"Cars of the future" are built in China: German expert
Source: Xinhua| 2021-09-02 18:30:26|Editor: huaxia
"Cars of the future" are being built in China, a German expert told Xinhua in an exclusive interview on Monday.
That is because big tech companies like Baidu, Huawei and Tencent are based in China and the country is an "Eldorado" for autonomous driving, and has an immense number of tech-savvy customers, said Professor Ferdinand Dudenhoeffer, Director of CAR Center Automotive Research Duisburg.
The VW Group and Mercedes now sell almost 40 percent of their vehicles in China, and BMW more than 35 percent. In the pre-Corona year of 2019, the German automobile industry had global sales of 435 billion euros (513 billion U.S. dollars), while the federal budget at that time was 356 billion euros. Since German carmakers sell high-end vehicles in China, Chinese sales alone amounted to 55 percent of the entire federal budget, according to CAR statistics.
While he was referring to media reports of a Western alliance against China, Dudenhoeffer said that Germany should not engage in the alliance, or it could risk its own future economic viability, and this would apply to key industries such as the automotive sector.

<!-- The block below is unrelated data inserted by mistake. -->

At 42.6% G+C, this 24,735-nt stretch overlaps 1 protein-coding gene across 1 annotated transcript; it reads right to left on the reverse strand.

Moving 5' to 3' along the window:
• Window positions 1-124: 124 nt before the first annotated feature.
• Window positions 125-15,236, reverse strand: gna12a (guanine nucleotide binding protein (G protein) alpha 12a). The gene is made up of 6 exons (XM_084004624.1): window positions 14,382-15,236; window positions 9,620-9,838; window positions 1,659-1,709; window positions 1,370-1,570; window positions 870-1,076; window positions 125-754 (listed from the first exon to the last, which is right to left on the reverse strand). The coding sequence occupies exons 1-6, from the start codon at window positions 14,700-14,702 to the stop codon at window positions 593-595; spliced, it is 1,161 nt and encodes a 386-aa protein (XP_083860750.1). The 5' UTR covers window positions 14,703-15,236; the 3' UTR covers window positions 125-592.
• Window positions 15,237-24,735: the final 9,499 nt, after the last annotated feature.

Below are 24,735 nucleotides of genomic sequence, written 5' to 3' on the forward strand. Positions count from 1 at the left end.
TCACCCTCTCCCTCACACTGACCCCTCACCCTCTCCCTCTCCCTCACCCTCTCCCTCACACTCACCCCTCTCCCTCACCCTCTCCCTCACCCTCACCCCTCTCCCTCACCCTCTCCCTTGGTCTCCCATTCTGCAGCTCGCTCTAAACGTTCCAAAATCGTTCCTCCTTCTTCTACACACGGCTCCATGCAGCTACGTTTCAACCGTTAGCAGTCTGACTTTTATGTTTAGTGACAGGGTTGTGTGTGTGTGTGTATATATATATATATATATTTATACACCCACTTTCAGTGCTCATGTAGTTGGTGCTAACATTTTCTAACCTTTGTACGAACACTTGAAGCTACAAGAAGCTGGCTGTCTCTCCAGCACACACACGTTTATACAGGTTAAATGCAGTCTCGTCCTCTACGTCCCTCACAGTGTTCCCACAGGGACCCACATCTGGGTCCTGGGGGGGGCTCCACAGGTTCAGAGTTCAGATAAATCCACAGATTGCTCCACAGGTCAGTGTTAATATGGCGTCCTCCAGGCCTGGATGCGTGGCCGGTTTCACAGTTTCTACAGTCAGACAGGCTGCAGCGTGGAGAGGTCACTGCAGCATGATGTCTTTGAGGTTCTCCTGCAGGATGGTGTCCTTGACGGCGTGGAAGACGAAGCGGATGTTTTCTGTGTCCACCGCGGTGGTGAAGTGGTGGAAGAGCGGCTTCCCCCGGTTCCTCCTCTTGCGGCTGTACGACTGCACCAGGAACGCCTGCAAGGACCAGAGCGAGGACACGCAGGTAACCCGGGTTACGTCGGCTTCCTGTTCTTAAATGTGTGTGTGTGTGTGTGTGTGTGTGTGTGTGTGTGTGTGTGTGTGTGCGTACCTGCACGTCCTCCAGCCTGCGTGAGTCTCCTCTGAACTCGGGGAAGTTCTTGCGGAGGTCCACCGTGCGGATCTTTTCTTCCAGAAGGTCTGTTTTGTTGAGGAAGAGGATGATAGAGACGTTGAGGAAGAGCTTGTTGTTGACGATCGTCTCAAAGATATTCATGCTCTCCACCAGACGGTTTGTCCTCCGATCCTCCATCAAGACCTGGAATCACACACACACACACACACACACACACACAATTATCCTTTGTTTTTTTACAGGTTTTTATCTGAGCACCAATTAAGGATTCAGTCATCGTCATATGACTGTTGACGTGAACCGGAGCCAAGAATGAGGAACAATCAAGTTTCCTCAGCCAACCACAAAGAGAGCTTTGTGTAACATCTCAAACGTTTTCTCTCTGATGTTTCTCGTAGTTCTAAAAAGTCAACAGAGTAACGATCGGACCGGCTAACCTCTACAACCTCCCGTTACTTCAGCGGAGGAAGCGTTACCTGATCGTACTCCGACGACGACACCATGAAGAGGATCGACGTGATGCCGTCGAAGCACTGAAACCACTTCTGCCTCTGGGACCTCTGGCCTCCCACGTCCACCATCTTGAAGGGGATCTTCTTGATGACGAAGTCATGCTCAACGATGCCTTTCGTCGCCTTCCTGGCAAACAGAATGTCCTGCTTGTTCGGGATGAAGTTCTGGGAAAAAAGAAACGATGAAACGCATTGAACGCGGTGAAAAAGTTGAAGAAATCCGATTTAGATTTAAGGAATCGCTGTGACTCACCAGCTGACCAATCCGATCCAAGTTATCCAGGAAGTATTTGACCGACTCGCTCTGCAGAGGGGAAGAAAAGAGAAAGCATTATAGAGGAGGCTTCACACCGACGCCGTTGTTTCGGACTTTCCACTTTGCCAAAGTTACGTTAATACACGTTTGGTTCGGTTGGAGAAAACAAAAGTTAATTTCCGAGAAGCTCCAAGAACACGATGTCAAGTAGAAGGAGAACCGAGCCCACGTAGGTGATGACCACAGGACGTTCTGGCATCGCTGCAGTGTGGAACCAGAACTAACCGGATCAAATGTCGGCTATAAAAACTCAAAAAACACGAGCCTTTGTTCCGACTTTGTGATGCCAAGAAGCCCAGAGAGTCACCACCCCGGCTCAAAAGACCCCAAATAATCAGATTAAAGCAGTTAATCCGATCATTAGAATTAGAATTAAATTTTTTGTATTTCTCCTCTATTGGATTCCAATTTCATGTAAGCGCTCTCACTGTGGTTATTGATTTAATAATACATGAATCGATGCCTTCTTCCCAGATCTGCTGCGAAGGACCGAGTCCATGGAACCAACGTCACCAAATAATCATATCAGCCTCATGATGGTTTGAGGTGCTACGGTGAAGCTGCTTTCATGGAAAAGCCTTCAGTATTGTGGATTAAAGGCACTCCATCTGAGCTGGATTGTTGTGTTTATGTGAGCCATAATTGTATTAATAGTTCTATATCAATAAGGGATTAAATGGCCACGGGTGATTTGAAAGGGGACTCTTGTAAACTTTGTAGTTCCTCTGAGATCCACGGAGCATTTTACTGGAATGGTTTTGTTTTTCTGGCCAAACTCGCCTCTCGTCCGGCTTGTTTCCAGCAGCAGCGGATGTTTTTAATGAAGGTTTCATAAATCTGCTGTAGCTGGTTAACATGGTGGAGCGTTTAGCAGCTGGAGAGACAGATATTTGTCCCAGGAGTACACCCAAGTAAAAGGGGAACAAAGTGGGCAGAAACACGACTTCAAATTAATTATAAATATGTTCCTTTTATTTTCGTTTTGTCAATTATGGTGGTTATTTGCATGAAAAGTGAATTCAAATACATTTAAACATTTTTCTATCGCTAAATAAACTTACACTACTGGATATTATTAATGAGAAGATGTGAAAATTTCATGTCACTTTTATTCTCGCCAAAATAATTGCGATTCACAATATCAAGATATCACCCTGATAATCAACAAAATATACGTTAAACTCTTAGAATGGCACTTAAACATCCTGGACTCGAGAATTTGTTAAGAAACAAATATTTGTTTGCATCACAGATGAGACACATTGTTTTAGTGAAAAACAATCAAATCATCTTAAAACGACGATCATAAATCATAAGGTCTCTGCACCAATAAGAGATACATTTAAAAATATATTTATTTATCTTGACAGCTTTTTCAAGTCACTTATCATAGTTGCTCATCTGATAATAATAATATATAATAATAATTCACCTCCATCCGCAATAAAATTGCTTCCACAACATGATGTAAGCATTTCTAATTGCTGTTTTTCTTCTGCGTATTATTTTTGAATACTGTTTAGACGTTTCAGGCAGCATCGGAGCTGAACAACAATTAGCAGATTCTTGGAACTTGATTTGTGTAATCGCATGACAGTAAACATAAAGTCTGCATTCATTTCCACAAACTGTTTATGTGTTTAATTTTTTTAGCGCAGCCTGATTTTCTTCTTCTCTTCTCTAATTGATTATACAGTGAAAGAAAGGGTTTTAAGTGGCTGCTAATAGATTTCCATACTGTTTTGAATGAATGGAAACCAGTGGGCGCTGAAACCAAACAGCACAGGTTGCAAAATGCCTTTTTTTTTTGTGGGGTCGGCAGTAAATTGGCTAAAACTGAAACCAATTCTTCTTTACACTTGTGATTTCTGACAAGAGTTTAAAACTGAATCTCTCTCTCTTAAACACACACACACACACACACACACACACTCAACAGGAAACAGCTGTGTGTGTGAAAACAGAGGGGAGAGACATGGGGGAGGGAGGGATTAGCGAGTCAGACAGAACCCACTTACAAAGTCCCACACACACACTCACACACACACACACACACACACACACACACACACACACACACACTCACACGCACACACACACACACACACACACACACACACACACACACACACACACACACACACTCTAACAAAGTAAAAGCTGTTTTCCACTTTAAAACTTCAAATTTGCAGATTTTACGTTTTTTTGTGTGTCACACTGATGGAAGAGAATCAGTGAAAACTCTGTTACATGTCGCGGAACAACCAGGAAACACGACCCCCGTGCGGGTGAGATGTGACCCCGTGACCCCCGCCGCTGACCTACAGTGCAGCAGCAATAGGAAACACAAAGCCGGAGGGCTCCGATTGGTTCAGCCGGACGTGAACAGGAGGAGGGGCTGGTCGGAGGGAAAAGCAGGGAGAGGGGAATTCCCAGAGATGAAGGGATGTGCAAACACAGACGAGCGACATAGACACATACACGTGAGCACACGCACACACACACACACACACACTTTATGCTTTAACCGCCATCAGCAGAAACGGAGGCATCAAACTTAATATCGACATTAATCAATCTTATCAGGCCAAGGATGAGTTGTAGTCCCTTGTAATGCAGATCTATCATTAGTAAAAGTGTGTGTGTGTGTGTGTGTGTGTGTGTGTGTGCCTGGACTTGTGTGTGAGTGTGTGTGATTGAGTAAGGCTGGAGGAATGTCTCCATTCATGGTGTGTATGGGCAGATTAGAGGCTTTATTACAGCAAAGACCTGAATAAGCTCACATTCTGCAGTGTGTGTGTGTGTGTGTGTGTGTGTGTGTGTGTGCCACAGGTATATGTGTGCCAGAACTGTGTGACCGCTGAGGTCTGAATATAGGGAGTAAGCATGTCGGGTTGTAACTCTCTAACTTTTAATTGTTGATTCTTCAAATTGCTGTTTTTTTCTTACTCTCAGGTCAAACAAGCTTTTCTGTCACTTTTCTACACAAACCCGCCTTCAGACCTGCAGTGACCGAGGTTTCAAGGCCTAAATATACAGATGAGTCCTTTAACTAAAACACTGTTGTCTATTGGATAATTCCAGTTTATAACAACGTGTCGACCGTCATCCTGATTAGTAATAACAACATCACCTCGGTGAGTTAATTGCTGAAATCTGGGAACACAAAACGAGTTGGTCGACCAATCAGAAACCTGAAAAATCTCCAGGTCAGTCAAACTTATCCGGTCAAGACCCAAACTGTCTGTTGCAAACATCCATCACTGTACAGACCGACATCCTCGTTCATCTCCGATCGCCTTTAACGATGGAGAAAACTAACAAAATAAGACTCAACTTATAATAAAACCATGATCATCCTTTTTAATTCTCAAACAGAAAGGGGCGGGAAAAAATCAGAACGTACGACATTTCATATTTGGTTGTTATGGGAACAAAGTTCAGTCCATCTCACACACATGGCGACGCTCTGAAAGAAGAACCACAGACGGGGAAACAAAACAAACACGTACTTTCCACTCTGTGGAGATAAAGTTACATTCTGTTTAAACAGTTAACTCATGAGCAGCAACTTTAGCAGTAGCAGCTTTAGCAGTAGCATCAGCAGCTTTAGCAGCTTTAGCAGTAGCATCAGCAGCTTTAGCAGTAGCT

Germany and China should work together closer in the future instead of going into sanctions, he said, adding that sanctions and demonizing are never a viable solution.
However, there is a lot of pressure from the United States, as the U.S. wants to maintain the strong global position it has had for the last 50 years, he noted.
Nevertheless, Chinese culture and technology are globally important, Dudenhoeffer said.
"If we take a look at Chinese history, it's very impressive what the Communist Party in China has created in the last 30 years. I can imagine that this model is possible for other nations," he added.
Dudenhoeffer said that the Belt and Road Initiative could help to increase welfare, industrial growth, and economic growth in a very large number of countries.
"We need a redefinition of our China policy. Germany's membership of an alliance against China would amount to a kind of self-harm," he concluded. (1 euro = 1.18 U.S. dollars)
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